UPDATE: Purple Carrot sent out a press release officially announcing the deal, though the numbers they provide are different. From that announcement:
Purple Carrot, the plant-based meal kit company with operations in the U.S., today announced that it will be acquired by Tokyo-based Oisix ra daichi Inc. (Oisix), Japan’s largest meal kit and organic food delivery service…
Purple Carrot’s corporate headquarters will remain in Massachusetts, and the entire executive leadership team will maintain their roles in the organization. Terms of the deal include an upfront payment of $12.8 million, with an earn-out potential of an additional $17.2 million through 2021, creating a total deal value of up to $30 million.
This runs counter to the financial document that Oisix released on April 25, which listed a $4 million upfront payment. Additionally a representative of Purple Carrot told The Spoon that the ownership numbers listed in that document were incorrect.
We are still looking into this and will update as more information becomes available.
OUR ORIGINAL POST FROM 5/21/19 FOLLOWS:
Evidently, plant-based meal kit company Purple Carrot was acquired by Japanese online grocer Oisix last month. It happened quietly, at least here in the U.S.; there’s no mention of the acquisition on the company’s blog or press page, and the only press release for the acquisition appears to be in Japanese from Oisix.
We learned about it from a Linkedin post today by Sean Butler, Managing Director, Demand Chain for LIDD (and former SVP at Chef’d). From that post:
Well-known meal kit company Purple Carrot has entered into an agreement to sell itself to Japanese online grocer Oisix ra daichi, according to documents published on the grocer’s website. Oisix ra daichi will pay a mere $4 million USD for Purple Carrot, with a further maximum payout of $17 million due if Purple Carrot fully achieves its three-year earn-out goals.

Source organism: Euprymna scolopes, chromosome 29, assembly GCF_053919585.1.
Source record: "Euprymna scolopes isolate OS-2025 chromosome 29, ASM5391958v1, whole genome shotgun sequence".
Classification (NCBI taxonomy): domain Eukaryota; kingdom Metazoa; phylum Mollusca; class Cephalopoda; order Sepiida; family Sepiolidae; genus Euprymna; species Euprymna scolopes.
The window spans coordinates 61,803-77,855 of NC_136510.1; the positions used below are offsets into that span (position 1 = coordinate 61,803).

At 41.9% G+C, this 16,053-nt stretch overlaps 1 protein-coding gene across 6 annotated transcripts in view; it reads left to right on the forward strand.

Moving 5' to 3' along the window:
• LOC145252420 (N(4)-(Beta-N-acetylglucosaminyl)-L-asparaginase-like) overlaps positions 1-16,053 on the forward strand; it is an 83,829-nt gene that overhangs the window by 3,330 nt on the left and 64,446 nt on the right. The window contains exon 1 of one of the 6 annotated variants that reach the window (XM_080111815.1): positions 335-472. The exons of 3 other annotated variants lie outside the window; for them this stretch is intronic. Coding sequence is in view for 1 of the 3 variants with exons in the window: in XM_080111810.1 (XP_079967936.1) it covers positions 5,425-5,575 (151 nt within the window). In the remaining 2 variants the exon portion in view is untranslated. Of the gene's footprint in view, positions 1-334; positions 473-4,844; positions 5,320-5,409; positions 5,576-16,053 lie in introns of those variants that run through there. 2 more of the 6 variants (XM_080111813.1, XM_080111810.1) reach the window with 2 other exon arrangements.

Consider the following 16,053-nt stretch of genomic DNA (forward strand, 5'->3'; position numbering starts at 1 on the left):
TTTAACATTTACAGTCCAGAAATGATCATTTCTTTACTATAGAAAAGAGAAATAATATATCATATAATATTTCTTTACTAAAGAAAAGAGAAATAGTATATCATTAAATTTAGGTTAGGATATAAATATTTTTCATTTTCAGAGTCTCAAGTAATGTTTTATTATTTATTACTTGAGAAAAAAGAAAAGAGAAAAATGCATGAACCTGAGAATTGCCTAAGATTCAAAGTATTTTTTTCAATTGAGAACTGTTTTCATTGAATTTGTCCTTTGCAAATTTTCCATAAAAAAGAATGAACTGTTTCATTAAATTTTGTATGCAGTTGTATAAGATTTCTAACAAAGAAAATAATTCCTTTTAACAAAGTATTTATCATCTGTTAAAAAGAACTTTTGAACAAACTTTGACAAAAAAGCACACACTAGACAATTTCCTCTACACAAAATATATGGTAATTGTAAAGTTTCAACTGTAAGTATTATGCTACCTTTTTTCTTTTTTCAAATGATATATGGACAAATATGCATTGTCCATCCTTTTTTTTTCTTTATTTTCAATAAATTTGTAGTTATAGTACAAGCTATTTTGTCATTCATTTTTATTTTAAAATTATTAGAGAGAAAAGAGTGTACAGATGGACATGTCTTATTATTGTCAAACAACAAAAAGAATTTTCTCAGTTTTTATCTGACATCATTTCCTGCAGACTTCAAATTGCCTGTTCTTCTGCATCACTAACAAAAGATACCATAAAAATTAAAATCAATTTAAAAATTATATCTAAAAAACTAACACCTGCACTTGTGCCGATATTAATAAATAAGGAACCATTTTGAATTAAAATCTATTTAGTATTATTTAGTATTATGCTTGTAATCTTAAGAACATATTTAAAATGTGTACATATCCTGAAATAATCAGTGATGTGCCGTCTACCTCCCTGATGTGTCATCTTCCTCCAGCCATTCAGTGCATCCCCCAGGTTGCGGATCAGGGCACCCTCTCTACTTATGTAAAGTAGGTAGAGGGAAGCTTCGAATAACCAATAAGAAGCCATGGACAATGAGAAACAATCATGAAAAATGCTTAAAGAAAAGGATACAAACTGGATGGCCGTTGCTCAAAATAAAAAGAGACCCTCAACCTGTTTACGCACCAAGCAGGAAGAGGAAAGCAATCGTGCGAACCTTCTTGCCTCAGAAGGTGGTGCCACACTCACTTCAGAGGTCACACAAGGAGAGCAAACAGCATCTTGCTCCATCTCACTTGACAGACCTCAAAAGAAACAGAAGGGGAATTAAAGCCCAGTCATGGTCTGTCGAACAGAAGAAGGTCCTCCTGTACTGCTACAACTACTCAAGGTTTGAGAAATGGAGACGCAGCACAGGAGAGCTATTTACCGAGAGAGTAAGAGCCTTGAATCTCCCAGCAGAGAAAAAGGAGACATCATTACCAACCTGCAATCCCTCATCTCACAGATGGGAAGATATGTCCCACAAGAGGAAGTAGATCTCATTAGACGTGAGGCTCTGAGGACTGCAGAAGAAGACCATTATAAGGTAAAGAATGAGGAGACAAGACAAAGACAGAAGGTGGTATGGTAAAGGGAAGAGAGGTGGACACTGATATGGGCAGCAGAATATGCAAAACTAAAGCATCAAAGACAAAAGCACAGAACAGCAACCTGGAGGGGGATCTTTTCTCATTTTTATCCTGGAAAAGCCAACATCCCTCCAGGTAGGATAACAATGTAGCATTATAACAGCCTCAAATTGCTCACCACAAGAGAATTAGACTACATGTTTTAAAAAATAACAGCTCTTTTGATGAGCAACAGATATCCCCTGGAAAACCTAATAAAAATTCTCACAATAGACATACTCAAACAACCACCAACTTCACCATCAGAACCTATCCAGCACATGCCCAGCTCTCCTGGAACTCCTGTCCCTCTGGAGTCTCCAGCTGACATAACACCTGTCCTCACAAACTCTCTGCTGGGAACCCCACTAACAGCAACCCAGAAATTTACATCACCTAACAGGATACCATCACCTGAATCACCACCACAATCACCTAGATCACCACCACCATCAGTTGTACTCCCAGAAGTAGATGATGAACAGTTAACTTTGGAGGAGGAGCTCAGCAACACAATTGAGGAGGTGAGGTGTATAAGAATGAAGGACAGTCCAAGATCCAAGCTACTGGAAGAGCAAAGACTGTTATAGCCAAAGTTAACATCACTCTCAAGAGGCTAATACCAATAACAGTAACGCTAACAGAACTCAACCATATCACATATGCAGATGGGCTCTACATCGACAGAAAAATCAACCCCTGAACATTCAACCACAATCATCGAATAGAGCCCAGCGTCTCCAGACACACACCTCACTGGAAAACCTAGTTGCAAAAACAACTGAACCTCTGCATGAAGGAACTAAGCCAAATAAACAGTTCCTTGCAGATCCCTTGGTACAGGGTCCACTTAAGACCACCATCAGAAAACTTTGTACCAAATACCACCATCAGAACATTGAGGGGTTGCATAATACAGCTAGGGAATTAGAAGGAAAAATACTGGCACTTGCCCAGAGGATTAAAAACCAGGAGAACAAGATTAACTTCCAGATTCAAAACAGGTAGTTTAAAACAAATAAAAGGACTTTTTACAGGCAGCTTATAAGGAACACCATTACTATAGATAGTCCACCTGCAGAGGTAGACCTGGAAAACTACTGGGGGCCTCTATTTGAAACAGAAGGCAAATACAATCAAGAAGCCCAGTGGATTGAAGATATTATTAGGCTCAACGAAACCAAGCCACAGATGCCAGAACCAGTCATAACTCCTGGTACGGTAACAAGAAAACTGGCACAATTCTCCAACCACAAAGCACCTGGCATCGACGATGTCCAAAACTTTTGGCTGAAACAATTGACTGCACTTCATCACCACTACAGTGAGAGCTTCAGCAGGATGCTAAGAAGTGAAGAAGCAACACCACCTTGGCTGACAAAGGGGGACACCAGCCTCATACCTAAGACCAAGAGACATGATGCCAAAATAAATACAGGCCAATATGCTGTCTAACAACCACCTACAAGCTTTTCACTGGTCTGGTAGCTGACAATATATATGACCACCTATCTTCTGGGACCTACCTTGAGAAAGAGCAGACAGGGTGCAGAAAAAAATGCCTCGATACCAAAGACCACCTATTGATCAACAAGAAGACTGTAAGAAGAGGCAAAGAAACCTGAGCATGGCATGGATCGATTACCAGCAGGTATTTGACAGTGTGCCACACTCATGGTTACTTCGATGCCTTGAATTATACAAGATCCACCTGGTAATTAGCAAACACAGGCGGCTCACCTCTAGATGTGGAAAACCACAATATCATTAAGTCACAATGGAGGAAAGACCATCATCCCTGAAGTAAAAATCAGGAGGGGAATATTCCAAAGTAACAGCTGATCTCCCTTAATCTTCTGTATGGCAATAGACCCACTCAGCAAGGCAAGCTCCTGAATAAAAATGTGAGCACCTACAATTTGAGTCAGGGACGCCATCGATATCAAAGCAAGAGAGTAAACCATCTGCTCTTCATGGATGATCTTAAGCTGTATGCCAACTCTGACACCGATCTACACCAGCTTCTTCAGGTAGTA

From the Oisix press release (in Japanese), the acquisition was announced on April 25, 2019. Purple Carrot had raised $10 million so far, including a $4 million investment from fruit company, Del Monte last year. Oisix released a financial document on April 25, outlining more specifics about the deal, including that Purple Carrot had sales of more than $40 million in 2018, and had losses of more than $4 million in 2017 and 2108. Additionally, CEO Andy Levitt and President Brian Greenfield held a combined 80.4 percent of the shares in the company. As Butler writes, this initial $4 million purchase price leaves just $784,000 total for all the investors.
Purple Carrot’s low exit is emblematic of what has been a tough year for meal kit companies. Albertsons laid off ten percent of Plated’s corporate staff and Blue Apron announced this week it could get delisted from the New York Stock Exchange because it’s share price had remained below a dollar since May.
Despite all this sturm and drang, there are still some signs of life in the meal kit market. Kroger is piloting a new line of Home Chef meal kits, and Amazon debuted its meal kits at Whole Foods. Additionally, according to research from Nielsen, meal kits are still growing, driven mostly by their move into retail.
In addition to the straight-up plant-based meal kits, Purple Carrot also created TB12 meal kits in partnership with New England Patriots quarterback, Tom Brady. Wonder if that Super Bowl champion lost anything on that deal with this news.
We reached out to Purple Carrot and will update this story when we hear back.